The prosperity gospel. No doubt most, if not all, of those reading this devotional have heard of that term. But what exactly does it mean? Wikipedia has the following definition, “belief that financial blessing and physical well-being are always the will of God for believers, and that faith, positive speech, and donations to religious causes will increase one’s material wealth.” In other words, the idea behind this teaching is that God does not ever want His people to encounter problems or trials. If we do, it’s become of sin, lack of faith, demonic forces or something along those lines. God always wants us to be wealthy and healthy!
Obviously this teaching/philosophy is not something we hold to, despite it’s popularity both here and around the world. One of the passages that flies in the face if the prosperity gospel is in our reading today. Psalm 66:10-13 reads, “For thou, O God, hast proved us: thou hast tried us, as silver is tried. Thou broughtest us into the net; thou laidst affliction upon our loins. Thou hast caused men to ride over our heads; we went through fire and through water: but thou broughtest us out into a wealthy place.” Take special note to verse 12 which states that God Himself brought them (His people) into the net and laid affliction on their backs.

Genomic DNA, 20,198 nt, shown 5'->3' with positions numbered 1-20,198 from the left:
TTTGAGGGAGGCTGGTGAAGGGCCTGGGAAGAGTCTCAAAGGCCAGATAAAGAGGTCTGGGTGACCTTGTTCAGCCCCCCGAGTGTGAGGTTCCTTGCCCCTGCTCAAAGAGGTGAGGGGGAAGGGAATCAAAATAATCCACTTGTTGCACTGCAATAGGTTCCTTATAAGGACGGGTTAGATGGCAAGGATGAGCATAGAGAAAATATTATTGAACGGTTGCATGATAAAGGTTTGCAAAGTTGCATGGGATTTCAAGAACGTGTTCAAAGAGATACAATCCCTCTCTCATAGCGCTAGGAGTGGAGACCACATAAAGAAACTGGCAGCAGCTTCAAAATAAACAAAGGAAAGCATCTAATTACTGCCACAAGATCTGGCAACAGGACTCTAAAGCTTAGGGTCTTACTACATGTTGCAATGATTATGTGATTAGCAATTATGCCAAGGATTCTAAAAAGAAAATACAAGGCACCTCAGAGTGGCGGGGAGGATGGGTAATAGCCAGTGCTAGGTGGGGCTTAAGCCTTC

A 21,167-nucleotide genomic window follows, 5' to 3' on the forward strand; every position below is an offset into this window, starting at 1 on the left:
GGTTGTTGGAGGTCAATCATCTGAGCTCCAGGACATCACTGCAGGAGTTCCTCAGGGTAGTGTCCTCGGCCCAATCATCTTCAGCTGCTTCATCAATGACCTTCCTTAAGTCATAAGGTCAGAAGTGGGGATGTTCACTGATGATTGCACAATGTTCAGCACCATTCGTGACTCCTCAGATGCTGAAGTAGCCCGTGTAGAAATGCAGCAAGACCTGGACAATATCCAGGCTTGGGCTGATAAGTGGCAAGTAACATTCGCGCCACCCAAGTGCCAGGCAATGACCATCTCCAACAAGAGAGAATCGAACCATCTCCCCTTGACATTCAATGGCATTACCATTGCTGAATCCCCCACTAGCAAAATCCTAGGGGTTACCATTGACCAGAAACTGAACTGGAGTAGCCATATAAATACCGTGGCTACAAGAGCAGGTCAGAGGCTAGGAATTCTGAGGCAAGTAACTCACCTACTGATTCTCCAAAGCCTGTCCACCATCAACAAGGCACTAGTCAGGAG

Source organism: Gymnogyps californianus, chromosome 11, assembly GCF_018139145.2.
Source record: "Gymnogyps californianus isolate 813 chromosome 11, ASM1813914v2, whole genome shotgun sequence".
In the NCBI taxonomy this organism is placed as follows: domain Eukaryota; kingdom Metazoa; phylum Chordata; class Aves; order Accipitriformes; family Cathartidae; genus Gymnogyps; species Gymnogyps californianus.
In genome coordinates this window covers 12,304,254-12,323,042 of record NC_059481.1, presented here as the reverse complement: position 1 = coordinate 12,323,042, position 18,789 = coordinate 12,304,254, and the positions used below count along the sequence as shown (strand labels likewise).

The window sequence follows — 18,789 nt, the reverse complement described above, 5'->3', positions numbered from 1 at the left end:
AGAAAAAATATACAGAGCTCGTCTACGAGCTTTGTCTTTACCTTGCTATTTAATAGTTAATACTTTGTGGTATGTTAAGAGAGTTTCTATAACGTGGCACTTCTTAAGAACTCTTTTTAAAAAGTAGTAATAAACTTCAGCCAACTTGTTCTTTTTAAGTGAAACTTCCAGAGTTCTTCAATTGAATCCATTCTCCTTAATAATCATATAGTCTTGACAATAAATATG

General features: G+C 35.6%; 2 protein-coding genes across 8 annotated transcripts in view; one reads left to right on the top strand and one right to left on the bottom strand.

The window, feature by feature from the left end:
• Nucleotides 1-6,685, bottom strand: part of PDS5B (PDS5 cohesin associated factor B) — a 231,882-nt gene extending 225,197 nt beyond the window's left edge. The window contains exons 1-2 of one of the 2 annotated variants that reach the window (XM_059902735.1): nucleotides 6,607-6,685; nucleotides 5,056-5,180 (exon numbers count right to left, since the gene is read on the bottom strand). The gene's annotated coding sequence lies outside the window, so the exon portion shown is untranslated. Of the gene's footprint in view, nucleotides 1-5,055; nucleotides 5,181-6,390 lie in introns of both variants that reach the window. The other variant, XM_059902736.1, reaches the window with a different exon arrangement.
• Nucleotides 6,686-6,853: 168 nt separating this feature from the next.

Is it possible that God often allows hard times in the life of a believer? Absolutely! We only have to look at verse 10 to see the reason: refining. The idea behind refining is to remove the impurities or unwanted elements from a substance, such as silver. This is the core reason why God often will allow difficult trials in the lives of His children. Most often we do not grow much spiritually when life is a bed of roses. Oh I’m sure most of us don’t stop our devotions or stop coming to church. But more than likely, if you are like me, our walk with the Lord lacks the zeal and fervency it frequently has when we are facing trials. God’s desire for us through these difficult times is for us to come through the trial more like our Savior than we were before. In other words, he desires to refine us in order to get rid of the various sins and stumbling blocks in our lives. Ron Hamilton says it best in the first verse of his song, “Rejoice in the Lord.” He writes, “God never moves without purpose or plan when trying his servant and molding a man. Give thanks to the Lord, though your testing be long. In darkness He giveth a song.”